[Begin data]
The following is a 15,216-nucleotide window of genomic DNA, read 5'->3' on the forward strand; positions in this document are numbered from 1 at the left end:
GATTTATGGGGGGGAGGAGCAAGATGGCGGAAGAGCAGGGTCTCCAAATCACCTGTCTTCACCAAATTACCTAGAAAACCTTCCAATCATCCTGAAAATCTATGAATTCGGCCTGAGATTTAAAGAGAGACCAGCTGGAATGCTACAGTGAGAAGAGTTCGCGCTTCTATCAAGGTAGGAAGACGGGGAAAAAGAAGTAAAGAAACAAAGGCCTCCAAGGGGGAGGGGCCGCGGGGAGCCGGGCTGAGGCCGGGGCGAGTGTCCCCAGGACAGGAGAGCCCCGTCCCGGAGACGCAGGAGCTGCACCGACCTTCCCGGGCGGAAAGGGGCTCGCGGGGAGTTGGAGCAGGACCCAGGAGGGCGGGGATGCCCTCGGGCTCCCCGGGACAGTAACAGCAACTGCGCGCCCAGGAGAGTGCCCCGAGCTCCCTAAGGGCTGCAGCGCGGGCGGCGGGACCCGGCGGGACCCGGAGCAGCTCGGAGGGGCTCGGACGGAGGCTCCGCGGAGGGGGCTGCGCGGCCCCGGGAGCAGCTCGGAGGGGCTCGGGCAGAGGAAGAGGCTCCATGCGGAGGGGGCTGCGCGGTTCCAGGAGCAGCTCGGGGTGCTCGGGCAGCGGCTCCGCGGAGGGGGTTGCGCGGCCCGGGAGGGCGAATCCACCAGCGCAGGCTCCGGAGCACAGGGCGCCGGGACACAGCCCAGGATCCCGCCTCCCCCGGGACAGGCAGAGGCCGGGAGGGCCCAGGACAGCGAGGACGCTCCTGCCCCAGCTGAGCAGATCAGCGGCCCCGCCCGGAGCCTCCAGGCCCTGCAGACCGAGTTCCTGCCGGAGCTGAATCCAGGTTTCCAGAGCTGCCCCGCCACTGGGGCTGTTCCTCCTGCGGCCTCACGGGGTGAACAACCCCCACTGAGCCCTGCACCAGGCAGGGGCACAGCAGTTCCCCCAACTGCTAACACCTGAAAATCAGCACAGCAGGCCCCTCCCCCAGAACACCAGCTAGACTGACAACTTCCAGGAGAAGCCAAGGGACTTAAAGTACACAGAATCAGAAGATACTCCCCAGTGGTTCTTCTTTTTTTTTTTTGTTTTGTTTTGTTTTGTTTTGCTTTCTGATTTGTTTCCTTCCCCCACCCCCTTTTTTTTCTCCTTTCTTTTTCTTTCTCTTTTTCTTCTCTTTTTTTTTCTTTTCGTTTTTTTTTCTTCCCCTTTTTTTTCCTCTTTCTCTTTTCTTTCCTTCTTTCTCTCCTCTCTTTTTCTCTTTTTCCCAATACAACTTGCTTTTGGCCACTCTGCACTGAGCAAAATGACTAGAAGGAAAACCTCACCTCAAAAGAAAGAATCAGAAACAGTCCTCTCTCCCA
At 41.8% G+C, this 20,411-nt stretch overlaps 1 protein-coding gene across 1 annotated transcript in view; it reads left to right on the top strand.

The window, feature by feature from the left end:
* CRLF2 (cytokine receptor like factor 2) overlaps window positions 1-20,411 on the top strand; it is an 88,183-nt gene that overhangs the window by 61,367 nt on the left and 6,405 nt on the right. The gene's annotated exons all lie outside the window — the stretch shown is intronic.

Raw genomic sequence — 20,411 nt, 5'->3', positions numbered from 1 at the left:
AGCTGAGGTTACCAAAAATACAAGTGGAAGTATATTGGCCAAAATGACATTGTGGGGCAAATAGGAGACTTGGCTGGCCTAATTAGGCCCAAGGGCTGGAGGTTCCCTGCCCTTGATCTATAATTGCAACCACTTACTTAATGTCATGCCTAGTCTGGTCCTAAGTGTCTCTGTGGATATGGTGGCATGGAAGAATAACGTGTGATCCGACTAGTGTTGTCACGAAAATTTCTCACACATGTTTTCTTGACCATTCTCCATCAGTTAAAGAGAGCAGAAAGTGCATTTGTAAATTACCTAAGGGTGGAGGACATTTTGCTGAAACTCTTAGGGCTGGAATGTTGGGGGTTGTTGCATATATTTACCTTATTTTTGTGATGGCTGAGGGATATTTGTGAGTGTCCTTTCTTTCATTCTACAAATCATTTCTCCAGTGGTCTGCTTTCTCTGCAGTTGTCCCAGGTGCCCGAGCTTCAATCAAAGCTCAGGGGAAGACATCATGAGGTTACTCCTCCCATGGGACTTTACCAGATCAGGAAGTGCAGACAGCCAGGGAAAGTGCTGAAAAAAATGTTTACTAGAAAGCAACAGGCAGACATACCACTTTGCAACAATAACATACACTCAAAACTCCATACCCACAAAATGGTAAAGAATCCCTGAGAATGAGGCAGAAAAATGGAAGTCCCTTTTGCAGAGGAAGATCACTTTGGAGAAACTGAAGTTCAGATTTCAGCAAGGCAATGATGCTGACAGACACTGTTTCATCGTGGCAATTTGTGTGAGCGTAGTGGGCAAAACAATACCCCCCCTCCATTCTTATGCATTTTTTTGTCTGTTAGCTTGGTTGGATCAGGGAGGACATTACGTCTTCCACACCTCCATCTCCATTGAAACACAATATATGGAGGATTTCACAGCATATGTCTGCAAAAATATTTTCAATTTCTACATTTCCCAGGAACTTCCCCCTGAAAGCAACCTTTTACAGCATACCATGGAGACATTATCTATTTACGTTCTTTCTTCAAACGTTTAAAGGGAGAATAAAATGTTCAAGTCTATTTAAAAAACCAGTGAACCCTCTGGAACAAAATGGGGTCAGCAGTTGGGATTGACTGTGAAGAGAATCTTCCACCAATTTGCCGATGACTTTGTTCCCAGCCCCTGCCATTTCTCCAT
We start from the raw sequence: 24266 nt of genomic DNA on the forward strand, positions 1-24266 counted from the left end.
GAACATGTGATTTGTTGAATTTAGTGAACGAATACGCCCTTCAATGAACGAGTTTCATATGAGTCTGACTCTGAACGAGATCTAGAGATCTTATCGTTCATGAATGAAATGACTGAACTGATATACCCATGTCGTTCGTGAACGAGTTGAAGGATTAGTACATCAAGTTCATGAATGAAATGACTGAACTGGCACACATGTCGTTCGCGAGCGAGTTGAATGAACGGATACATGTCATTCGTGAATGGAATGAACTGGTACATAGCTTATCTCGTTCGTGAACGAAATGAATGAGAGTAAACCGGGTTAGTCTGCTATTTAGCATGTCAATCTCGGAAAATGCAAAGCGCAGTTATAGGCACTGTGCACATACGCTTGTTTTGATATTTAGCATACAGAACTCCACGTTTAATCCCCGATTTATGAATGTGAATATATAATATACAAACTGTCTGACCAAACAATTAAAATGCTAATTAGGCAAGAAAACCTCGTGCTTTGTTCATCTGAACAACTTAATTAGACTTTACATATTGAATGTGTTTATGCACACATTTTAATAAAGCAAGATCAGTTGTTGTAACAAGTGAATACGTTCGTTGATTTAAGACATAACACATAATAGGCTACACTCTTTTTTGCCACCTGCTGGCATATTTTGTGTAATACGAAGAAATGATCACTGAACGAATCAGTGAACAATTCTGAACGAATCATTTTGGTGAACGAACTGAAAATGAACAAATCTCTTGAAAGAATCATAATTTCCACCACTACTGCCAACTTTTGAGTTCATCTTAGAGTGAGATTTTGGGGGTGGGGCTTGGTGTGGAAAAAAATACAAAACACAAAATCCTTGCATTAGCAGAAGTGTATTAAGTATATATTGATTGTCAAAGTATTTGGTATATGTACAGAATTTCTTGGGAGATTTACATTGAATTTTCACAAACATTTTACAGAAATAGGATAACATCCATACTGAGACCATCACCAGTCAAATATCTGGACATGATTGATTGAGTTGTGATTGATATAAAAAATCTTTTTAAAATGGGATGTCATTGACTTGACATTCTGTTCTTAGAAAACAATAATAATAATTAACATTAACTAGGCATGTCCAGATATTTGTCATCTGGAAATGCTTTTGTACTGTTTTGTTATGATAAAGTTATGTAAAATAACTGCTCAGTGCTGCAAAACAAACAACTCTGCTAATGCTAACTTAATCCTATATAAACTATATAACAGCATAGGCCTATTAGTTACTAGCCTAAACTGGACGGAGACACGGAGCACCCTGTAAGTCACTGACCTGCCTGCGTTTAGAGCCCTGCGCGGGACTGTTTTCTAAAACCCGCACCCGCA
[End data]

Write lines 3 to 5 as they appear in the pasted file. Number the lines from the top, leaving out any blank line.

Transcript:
At 41.8% G+C, this 20,411-nt stretch overlaps 1 protein-coding gene across 1 annotated transcript in view; it reads left to right on the top strand.

The window, feature by feature from the left end:
* CRLF2 (cytokine receptor like factor 2) overlaps window positions 1-20,411 on the top strand; it is an 88,183-nt gene that overhangs the window by 61,367 nt on the left and 6,405 nt on the right. The gene's annotated exons all lie outside the window — the stretch shown is intronic.